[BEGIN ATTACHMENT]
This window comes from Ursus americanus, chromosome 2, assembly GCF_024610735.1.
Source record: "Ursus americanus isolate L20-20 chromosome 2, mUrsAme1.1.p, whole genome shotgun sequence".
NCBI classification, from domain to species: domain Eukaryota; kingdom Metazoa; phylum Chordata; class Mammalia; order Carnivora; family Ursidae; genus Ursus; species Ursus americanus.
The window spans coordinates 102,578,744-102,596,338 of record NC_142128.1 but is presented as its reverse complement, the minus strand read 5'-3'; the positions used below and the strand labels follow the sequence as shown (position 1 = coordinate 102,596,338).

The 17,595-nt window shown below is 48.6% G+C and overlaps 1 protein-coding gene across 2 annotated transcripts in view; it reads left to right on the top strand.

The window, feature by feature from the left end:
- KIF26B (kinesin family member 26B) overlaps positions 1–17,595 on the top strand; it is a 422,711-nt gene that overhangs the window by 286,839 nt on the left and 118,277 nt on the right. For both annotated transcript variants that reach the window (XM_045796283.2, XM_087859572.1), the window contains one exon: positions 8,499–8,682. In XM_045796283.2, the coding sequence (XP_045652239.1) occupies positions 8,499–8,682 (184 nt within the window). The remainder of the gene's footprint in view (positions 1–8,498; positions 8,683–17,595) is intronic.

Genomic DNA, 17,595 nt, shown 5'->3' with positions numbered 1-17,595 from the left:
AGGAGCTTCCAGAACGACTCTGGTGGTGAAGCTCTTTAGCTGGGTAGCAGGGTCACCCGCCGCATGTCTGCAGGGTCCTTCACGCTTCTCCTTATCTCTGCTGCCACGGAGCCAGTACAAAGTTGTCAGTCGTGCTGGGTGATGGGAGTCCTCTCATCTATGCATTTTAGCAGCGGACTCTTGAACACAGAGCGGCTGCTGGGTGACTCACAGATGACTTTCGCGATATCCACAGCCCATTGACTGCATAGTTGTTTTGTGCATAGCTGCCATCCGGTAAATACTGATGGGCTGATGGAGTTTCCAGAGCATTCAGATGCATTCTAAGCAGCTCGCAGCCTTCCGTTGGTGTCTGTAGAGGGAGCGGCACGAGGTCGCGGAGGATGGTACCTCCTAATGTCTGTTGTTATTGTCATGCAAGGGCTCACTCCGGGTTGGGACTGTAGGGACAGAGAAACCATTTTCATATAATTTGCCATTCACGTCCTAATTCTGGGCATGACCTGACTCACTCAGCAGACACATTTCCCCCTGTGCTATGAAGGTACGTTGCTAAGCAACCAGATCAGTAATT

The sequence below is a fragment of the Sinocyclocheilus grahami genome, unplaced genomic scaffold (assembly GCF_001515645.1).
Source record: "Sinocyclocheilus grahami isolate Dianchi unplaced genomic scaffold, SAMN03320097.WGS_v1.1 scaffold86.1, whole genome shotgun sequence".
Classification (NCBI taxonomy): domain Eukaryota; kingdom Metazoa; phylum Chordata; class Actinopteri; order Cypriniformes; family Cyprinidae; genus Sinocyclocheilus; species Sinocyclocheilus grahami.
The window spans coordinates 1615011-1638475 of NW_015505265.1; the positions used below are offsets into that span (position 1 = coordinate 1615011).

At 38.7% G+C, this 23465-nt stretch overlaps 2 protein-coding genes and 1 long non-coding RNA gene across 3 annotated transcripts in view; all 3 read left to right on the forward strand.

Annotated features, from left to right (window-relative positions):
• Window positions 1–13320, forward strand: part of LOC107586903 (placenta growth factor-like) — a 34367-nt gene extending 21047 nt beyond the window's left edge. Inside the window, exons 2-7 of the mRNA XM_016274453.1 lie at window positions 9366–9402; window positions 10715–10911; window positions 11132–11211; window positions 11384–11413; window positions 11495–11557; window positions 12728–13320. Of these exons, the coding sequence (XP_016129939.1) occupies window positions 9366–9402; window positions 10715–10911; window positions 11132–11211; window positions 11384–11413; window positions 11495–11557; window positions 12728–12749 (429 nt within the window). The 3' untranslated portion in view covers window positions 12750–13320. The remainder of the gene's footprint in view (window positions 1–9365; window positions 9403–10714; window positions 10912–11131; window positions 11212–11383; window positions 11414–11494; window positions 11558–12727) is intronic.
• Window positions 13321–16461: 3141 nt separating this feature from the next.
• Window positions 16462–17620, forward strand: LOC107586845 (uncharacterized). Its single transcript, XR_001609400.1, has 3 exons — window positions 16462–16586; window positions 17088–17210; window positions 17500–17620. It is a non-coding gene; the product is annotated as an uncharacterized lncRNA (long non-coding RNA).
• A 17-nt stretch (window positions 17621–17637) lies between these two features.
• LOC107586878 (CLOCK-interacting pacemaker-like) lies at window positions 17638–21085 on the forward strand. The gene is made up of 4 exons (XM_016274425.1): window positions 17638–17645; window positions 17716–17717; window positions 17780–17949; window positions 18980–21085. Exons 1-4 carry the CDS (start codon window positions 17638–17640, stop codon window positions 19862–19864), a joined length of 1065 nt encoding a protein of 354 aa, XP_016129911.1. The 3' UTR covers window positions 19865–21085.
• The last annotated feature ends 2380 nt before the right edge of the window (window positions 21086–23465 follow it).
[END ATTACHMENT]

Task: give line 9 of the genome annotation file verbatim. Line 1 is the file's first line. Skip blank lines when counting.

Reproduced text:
AGGAGCTTCCAGAACGACTCTGGTGGTGAAGCTCTTTAGCTGGGTAGCAGGGTCACCCGCCGCATGTCTGCAGGGTCCTTCACGCTTCTCCTTATCTCTGCTGCCACGGAGCCAGTACAAAGTTGTCAGTCGTGCTGGGTGATGGGAGTCCTCTCATCTATGCATTTTAGCAGCGGACTCTTGAACACAGAGCGGCTGCTGGGTGACTCACAGATGACTTTCGCGATATCCACAGCCCATTGACTGCATAGTTGTTTTGTGCATAGCTGCCATCCGGTAAATACTGATGGGCTGATGGAGTTTCCAGAGCATTCAGATGCATTCTAAGCAGCTCGCAGCCTTCCGTTGGTGTCTGTAGAGGGAGCGGCACGAGGTCGCGGAGGATGGTACCTCCTAATGTCTGTTGTTATTGTCATGCAAGGGCTCACTCCGGGTTGGGACTGTAGGGACAGAGAAACCATTTTCATATAATTTGCCATTCACGTCCTAATTCTGGGCATGACCTGACTCACTCAGCAGACACATTTCCCCCTGTGCTATGAAGGTACGTTGCTAAGCAACCAGATCAGTAATT